It's a reality that every divorce is different, so it's not easy to say how long your divorce will take. However, there is a timeline that most divorces follow. This timeline can give you a better idea about how long a divorce can take and the order of events that needs to happen to get your final decree.
The first step of any divorce is deciding to get one. Once you know that you're getting a divorce, decide which attorney you're going to work with. From there, the process begins.
1. At your first consultation
At your first consultation with your attorney, you will be able to obtain a petition for divorce. This is also known as a complaint and begins the divorce process in the court. This document states why you want a divorce and how you would prefer to settle your financial, custody and related marital issues.
From there, your attorney files the petition with the court and makes sure that your spouse receives the petition with a summons.
2. Handling a summons
Once your attorney sends a summons to your spouse, your spouse has to answer the summons within three weeks (approximately). Your spouse can agree or disagree with your complaint. If your spouse doesn't respond, the court assumes that he or she has agreed to your terms. In the summons, your spouse may respond to how you want to settle your divorce issues with how he or she would prefer to do so.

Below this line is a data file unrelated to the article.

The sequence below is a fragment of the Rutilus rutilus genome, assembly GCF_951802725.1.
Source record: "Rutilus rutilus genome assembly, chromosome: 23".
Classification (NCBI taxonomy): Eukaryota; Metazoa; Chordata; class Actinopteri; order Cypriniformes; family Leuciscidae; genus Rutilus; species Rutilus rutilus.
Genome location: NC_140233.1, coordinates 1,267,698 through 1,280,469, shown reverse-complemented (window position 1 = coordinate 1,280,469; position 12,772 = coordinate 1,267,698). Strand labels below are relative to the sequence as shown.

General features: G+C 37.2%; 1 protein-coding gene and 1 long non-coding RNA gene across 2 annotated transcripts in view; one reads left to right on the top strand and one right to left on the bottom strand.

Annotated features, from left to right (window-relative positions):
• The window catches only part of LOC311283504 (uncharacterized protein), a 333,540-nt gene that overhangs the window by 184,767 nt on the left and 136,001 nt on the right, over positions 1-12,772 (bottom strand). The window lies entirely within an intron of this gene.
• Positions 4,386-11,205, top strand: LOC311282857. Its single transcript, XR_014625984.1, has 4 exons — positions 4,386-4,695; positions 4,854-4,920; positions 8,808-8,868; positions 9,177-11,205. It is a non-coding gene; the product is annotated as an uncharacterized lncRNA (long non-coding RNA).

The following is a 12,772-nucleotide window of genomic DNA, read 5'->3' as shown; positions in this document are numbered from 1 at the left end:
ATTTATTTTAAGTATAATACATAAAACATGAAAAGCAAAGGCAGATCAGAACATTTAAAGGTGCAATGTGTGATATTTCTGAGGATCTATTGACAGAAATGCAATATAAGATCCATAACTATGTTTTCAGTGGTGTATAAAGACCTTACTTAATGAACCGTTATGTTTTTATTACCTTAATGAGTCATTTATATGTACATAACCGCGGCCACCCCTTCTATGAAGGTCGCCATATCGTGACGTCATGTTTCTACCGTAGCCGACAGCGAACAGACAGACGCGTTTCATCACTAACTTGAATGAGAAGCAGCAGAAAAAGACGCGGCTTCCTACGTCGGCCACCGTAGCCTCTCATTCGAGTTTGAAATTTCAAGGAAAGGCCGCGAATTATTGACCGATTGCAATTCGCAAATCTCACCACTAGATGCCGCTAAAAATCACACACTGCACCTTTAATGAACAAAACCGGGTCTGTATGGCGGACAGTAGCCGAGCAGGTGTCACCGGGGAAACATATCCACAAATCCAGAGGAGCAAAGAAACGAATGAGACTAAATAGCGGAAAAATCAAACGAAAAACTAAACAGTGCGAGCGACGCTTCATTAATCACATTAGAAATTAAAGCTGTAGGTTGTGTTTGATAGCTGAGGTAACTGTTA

3. Exchanging information
At this stage, you exchange information and documents about your income and property. You also need to decide how to arrange child custody or alimony. You may prefer to settle this outside court through mediation or arbitration.
4. Informal hearings
If you can settle your marital issues outside court, then a judge can hear your case at an informal hearing. If the judge approves your agreements, then you will obtain a divorce decree. If not, you will need to go to trial.
You or your spouse have a right to appeal any judge's decision, but it is not common to have a decision overturned. For this reason, it's the best plan to settle your financial and custody agreements between yourselves, so you don't allow a judge to make those decisions for you.
The length of time it takes to get through this process varies based on how well you and your spouse work together. By being able to negotiate well, it will take less time overall.